In Their Own Words: Mellon Scholar Research Experiences
Kathleen Clark '16
Kathleen Clark ’16, has been pursuing research on the history and memory of the breakup of ex-Yugoslavia in the 1990s. In particular, she has been studying questions of identity in Serbian and Bosnian communities. Professor William Bowman has served as her mentor for this work, which she began in the fall 2014 semester in his contemporary European history class. In the spring of 2015, Katie was in Serbia and Kosovo, where she was able to conduct a number of first-person interviews with people about their experiences and memories of war and conflict in the region. In the summer of 2015, she has continued this research with the help of a Mellon grant. Professor Bowman is the faculty mentor for the Mellon project, too, which has allowed Katie the opportunity to conduct interviews among the Bosnian community in Carlisle, PA and in Gettysburg. She has also become interested in the history of memorials in ex-Yugoslavia and how individuals from that region have negotiated the transition to the United States. In the academic year 2015-16, Katie will continue her study of Serbian and Bosnian identity and present her work at several professional venues." - Prof. Bill Bowman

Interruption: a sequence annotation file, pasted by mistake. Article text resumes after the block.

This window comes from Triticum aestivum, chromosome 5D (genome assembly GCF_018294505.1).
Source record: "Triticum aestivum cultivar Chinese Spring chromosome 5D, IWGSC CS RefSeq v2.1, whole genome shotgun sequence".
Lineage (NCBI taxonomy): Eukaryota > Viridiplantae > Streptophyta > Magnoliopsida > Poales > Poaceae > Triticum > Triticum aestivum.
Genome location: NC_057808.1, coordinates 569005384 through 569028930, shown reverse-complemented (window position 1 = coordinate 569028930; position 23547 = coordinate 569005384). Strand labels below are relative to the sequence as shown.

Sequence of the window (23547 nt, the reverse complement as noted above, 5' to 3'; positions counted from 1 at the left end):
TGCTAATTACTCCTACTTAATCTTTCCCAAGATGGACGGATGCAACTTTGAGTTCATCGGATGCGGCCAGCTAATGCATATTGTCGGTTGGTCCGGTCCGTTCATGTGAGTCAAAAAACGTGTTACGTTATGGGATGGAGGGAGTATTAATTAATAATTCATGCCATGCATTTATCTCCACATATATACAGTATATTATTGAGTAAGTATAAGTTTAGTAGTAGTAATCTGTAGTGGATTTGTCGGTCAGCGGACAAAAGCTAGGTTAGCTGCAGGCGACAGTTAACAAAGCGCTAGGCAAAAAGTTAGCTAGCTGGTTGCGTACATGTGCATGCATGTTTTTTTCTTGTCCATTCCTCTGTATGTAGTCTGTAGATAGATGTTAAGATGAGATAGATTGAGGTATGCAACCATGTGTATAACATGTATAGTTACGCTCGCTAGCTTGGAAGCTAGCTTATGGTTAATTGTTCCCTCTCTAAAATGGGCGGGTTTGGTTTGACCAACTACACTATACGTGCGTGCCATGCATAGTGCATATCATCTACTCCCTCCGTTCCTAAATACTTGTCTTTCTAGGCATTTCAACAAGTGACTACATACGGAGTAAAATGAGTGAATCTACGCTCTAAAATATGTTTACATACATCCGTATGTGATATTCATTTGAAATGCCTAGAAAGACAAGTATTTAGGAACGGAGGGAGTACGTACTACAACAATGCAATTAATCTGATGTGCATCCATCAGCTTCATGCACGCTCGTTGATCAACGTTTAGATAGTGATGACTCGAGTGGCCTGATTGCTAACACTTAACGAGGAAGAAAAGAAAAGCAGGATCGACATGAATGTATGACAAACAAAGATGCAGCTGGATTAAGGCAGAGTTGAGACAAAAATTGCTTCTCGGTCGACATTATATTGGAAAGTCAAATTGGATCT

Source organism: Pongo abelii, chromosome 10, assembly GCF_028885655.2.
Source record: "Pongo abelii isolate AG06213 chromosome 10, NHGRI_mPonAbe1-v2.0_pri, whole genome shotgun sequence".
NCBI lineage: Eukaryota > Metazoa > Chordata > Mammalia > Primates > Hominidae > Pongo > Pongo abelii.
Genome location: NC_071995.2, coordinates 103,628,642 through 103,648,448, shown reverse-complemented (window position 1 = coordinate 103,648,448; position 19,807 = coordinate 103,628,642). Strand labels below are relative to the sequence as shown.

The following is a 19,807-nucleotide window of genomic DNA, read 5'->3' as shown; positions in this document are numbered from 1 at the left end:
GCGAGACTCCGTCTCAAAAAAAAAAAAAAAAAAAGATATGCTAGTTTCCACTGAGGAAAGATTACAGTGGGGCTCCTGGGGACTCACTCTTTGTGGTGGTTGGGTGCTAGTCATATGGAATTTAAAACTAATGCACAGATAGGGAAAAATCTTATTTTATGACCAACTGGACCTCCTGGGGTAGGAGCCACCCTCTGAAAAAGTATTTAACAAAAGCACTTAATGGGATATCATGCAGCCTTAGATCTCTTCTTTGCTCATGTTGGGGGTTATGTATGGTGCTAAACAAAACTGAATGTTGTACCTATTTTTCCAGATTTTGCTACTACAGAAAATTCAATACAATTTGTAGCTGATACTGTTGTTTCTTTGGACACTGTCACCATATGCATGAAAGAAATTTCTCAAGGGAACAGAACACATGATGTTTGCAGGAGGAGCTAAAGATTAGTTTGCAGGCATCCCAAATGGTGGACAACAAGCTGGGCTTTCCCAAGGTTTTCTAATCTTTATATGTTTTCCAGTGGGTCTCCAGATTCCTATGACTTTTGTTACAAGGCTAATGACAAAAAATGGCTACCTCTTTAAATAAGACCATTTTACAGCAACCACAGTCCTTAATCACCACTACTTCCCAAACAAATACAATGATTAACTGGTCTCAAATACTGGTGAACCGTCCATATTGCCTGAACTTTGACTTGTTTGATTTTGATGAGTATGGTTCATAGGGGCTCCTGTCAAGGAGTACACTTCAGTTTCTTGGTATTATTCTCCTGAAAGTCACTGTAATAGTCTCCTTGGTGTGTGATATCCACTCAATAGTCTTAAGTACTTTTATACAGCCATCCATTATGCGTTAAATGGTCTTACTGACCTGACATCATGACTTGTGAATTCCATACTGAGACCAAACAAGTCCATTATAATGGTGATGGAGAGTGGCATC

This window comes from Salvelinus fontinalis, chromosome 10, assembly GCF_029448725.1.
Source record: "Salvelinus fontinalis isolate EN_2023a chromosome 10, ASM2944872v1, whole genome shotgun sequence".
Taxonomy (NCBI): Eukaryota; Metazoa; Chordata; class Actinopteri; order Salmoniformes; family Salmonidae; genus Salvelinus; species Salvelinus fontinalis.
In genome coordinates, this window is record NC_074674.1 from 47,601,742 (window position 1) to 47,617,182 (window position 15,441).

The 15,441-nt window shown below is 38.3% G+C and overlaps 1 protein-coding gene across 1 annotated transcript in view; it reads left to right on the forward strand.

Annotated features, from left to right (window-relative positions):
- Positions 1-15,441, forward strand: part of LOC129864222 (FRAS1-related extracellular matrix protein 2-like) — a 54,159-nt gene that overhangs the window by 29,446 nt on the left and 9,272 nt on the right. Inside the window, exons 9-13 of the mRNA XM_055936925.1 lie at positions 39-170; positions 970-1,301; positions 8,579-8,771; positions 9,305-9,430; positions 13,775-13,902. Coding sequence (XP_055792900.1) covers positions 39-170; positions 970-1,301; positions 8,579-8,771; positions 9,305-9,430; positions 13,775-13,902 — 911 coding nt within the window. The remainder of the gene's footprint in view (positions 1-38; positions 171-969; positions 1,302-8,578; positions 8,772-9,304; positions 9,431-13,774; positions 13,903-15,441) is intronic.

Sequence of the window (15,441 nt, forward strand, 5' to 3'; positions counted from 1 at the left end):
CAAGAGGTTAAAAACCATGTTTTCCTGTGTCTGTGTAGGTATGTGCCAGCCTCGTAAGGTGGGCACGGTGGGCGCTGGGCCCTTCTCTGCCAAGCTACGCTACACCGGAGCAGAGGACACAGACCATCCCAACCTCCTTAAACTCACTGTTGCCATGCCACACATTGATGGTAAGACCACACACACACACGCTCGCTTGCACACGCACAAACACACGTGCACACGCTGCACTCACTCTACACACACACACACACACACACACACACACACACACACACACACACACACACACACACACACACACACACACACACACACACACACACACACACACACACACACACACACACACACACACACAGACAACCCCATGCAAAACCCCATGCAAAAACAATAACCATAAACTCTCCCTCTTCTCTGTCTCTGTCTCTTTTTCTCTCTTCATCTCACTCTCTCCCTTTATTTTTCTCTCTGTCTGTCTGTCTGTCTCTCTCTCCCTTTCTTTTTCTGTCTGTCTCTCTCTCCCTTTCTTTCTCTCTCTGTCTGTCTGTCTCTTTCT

Jerome Clarke '17
Jerome Clarke '17, is developing an analytical framework for considering the conjunction of activism and philosophy through the work of W.E.B. DuBois, Karl Marx, William James, Huey Newton, and Angela Davis. He is connecting pragmatic underpinnings of their intellectual production with contemporary black activism such as the Black Lives Matter movement.
John Denny '16
“This past summer John Denny ’16, received a Mellon fellowship to research the fate of Jews who were expelled from the Spanish kingdoms in 1492. In particular John focused on Jews who went to Italy, looking to see how cities such as Venice, Livorno, and Ancona tried to attract Jews for primarily financial reasons. John looked at the writings of Jews who had been expelled from Spain to see if by emphasizing their wealth and talents, they actually encouraged certain communities to want to recruit them. He also considered how common perceptions of Jews as moneylenders might have caused city authorities to invite them to settle. John is hoping to present his findings at a conference for undergraduate students. He will also continue to research related ideas during his senior seminar this semester with Professor Karim Samji.” - Prof. Magdalena Sanchez